Thursday, June 12, 2008

'stache #7 & 8 - crabstache

Variations on the crab moustache may be seen throughout coastal areas of the world, from the Dungenessstache of the Oregon coast to the expensive and expansive giant pink crab 'stache of western Florida. Given its pointy nature, wearers of the crab moustache has long struck fear in the hearts of those from other areas, to the point that young children were often urged to go to bed, lest the crab moustacheman catch them awake. Contrary to these silly children's myths, the crab moustache wearers are a gentle, if briny, bunch.

The crab moustache may be worn year round, but only in areas within 60 miles of a saline body of water. Here, variations, from fin to claw, are modeled by Cornelius and his brother.

'stache #6 - cornstache

Considered the ‘stache that launched a thousand wagons, the westward migration of the American pioneers were driven largely by a desire to find new fertile lands with which to grow the corn which would feed the insatiable hunger for corn moustaches along the Eastern seaboard. Not surprisingly, both Illinois and Iowa are Native American terms that translate roughly to “a good place to grow corn for Eastern moustaches.” Although popular for nearly two centuries, the corn moustache was driven to near extinction by the Ethanol boom of the early 2000s.

Bah! Ethanol, shmethanol. Get out of the car, go for a walk, and wear the corn moustache primarily in summer months.

'stache #5 - onion ring moustache

Although the french fry moustache remains the most popular of the American fried moustaches, the onion ring is a close second. Able to be molded into a variety of shapes, flavors, and styles, it is little wonder that many food moustache connoisseurs consider the onion ring ‘stache their top pick. During the Great Depression, the fried loop moustache was considered a mark of great wealth, onions having been all but decimated by the little known, but tragic, onion weevil plague of the early 1930s.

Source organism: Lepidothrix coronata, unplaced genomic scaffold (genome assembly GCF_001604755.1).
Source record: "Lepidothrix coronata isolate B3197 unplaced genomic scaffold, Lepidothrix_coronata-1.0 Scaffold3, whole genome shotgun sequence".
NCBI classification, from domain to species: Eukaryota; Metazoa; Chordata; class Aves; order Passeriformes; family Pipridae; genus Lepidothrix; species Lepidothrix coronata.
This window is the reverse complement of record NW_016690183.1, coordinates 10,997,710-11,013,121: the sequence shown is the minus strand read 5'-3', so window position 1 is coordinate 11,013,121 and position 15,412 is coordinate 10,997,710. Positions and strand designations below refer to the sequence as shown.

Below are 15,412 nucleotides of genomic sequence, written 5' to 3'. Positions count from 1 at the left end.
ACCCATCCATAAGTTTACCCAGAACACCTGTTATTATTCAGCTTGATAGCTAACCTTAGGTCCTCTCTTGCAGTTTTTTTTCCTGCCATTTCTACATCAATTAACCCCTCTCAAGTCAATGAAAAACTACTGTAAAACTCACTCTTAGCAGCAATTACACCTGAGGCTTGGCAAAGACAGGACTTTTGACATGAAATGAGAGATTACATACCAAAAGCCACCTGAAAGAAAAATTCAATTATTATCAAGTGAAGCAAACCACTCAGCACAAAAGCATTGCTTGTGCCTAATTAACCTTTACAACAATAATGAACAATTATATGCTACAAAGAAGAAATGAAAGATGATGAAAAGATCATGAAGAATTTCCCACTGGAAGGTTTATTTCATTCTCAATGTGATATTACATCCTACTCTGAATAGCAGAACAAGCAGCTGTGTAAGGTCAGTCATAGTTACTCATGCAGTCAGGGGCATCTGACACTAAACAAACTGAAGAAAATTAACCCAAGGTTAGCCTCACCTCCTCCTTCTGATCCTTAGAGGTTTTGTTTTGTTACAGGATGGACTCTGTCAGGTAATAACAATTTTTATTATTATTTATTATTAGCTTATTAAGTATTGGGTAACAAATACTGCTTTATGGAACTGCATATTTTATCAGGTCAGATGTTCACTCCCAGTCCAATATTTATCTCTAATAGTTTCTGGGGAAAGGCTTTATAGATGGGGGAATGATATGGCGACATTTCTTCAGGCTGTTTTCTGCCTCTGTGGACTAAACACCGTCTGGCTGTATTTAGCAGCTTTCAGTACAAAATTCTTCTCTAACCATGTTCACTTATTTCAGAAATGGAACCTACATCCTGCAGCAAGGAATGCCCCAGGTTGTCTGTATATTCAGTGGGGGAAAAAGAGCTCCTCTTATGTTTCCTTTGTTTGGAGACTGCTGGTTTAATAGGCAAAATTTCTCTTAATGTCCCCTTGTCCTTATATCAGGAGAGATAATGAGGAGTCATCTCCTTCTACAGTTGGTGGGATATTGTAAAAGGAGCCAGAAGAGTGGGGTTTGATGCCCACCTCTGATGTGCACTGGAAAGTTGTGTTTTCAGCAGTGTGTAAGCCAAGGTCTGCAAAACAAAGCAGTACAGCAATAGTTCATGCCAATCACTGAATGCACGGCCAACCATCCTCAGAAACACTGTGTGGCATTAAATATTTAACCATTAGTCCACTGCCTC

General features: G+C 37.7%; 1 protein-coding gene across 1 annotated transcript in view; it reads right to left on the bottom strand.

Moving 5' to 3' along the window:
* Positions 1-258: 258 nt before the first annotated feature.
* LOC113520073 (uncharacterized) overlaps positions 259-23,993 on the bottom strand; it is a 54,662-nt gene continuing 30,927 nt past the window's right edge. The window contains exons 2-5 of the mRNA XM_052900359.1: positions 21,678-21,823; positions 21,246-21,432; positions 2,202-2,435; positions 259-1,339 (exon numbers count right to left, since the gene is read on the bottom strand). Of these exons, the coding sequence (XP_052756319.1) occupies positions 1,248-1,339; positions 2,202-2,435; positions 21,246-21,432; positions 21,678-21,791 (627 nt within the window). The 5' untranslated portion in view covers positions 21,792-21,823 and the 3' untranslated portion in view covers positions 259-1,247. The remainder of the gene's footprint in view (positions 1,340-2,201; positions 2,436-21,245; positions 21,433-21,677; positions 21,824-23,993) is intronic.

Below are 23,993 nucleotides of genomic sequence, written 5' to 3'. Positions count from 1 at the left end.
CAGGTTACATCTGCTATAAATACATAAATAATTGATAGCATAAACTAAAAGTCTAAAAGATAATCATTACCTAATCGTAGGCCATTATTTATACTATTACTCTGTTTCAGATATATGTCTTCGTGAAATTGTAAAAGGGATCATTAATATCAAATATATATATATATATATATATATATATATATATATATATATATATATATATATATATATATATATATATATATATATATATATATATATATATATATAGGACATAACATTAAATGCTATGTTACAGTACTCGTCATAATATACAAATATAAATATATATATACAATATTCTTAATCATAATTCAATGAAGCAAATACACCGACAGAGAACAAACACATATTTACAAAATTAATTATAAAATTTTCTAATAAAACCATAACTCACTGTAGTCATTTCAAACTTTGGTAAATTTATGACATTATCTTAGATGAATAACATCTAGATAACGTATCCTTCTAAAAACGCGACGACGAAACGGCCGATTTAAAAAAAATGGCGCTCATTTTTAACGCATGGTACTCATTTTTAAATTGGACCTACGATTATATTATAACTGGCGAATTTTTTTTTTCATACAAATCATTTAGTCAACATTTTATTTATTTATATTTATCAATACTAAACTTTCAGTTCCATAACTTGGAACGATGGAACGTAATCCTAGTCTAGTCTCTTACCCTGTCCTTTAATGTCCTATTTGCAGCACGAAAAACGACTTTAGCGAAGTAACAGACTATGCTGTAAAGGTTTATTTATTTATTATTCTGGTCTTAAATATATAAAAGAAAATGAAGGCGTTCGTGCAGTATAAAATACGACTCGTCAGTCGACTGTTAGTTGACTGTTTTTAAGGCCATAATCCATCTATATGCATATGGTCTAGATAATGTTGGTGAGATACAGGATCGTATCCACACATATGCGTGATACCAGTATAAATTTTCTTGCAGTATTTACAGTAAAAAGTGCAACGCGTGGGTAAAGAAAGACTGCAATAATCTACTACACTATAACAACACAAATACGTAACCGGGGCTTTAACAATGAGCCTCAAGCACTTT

The onion ring moustache may be worn year round, although its malleability suffers in the warmer months. Cornelius and Dorcas sport these staches at Pierce's Pitt Bar-B-Que in Lightfoot, Virginia, off Route 64 on a difficult to find exit.

'stache #4 - pulled pork moustache

Few food moustaches are so steeped in controversy as the pulled pork moustache. Worn dressed in a vinegar based sauce in Eastern North Carolina, the moustache takes on a sweeter, tomato-based character in Western North Carolina. Still other areas wear the minced pork moustache in a mustard-based sauce, although most experts agree that such a variation is fundamentally disgusting. Regardless, the pulled pork moustache remains one of the most sought after of the meat moustaches, and remains a mark of distinction throughout the Southeastern United States.

Although purists insist the pulled pork moustache ought not be worn after labor day, it is not uncommon to see men sporting the mincedstache year round.

'stache #3 - ginger moustache

Ginger, the root of the gods, also makes a clever -- and tidy -- moustache. Popular in the northwestern United States and parts of Vermont, the ginger moustache enjoyed its heyday in the early 1970s, when a new generation of food moustache wearers signaled their rebellion against the then popular and widely worn frankfurter moustache by sporting the pungent root. Today, gingerlip remains a derogatory term for a young man with long hair and supposedly little work ethic.

The ginger moustache should not be worn during the summer months.

'stache #2 - bacon moustache

The navy blazer of food moustaches, the bacon moustache is stylish, timeless, and delicious. Both Chinese and Italian cultures claim invention, although modern historians typically agree that Marco Polo likely brought the porcine lip-piece back to his home country following his years-long Eastern sojourn.

Dorcas fried up this sugared and spiced bacon for Cornelius' breakfast 'stache. The bacon moustache may be worn year round.

The First 'stache - prosciutto moustache

A close, uncured cousin of the bacon moustache, the prosciutto moustache has long been favored by young men of Italian descent, many of whom view the prosciutto stache as a first step toward the pancettastache, which remains the gold standard among Italian meat moustaches. Nevertheless, the prosciutto moustache remains so ingrained in Italian culture that the Pope himself is known to grow one while vacationing.

Cornelius 'stached this delicate prosciutto while dining at Mario Batali's OTTO Enoteca. Later, he ate testa. That means head, as in head cheese. Delicious! The prosciutto moustache may be worn year round.